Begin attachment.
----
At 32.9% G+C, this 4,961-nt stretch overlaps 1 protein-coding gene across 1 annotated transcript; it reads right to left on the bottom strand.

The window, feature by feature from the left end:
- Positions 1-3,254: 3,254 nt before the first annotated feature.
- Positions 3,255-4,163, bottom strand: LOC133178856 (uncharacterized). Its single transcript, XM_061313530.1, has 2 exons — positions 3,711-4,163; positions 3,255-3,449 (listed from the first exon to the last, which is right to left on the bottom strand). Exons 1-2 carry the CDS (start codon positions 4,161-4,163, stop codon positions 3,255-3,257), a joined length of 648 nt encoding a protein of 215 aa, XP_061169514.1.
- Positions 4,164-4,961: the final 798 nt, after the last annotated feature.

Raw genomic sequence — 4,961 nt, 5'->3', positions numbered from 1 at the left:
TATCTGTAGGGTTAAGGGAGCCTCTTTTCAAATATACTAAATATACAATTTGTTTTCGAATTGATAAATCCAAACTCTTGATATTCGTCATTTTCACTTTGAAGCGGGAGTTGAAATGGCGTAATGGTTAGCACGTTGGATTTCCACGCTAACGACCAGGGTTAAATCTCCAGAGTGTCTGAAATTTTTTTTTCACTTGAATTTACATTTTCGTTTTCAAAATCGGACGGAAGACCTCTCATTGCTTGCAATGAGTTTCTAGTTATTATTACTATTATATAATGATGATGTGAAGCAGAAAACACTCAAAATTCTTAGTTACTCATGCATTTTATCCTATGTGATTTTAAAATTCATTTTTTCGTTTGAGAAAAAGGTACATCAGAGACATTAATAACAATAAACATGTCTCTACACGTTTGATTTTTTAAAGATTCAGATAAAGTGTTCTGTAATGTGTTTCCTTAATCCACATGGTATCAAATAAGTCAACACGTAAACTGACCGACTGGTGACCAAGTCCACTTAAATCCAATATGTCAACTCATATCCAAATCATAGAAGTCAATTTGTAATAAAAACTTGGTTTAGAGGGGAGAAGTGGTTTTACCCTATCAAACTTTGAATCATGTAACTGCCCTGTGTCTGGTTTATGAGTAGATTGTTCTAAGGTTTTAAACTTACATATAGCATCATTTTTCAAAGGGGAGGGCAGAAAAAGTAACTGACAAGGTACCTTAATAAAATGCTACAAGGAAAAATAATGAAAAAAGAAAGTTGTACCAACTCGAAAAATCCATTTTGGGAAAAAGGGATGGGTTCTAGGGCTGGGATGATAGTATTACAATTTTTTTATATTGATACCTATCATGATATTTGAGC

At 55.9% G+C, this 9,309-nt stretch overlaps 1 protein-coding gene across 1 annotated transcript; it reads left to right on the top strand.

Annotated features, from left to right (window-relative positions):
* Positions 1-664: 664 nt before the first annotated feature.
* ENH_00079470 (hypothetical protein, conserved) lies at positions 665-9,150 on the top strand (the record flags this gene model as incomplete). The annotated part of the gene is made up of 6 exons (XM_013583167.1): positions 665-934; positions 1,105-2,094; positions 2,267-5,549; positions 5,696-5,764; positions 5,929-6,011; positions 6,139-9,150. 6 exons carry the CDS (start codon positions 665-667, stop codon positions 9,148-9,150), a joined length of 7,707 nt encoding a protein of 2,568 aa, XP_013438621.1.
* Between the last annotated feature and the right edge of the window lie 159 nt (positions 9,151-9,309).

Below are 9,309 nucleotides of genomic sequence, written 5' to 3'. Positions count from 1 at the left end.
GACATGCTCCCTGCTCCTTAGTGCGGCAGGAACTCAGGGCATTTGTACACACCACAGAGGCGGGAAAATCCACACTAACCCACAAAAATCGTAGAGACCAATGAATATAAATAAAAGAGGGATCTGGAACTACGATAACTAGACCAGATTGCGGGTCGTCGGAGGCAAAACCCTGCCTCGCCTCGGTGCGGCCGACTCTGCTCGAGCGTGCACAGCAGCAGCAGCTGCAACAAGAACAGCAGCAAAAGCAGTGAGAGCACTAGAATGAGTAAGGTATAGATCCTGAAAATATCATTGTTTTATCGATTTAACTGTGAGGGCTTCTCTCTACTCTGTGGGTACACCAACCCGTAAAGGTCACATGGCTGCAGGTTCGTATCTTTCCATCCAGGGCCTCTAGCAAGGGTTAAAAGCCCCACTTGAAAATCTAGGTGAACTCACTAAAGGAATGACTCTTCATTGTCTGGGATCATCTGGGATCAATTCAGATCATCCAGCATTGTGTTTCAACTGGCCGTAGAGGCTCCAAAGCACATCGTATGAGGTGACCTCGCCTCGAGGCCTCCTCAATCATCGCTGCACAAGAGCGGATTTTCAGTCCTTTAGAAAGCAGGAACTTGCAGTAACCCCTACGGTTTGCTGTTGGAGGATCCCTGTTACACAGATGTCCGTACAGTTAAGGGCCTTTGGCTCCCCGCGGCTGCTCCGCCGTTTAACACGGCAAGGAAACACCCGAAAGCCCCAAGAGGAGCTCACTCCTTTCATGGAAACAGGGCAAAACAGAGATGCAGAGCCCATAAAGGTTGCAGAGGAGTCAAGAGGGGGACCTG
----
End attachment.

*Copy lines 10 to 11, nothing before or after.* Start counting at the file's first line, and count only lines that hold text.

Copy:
* Positions 1-664: 664 nt before the first annotated feature.
* ENH_00079470 (hypothetical protein, conserved) lies at positions 665-9,150 on the top strand (the record flags this gene model as incomplete). The annotated part of the gene is made up of 6 exons (XM_013583167.1): positions 665-934; positions 1,105-2,094; positions 2,267-5,549; positions 5,696-5,764; positions 5,929-6,011; positions 6,139-9,150. 6 exons carry the CDS (start codon positions 665-667, stop codon positions 9,148-9,150), a joined length of 7,707 nt encoding a protein of 2,568 aa, XP_013438621.1.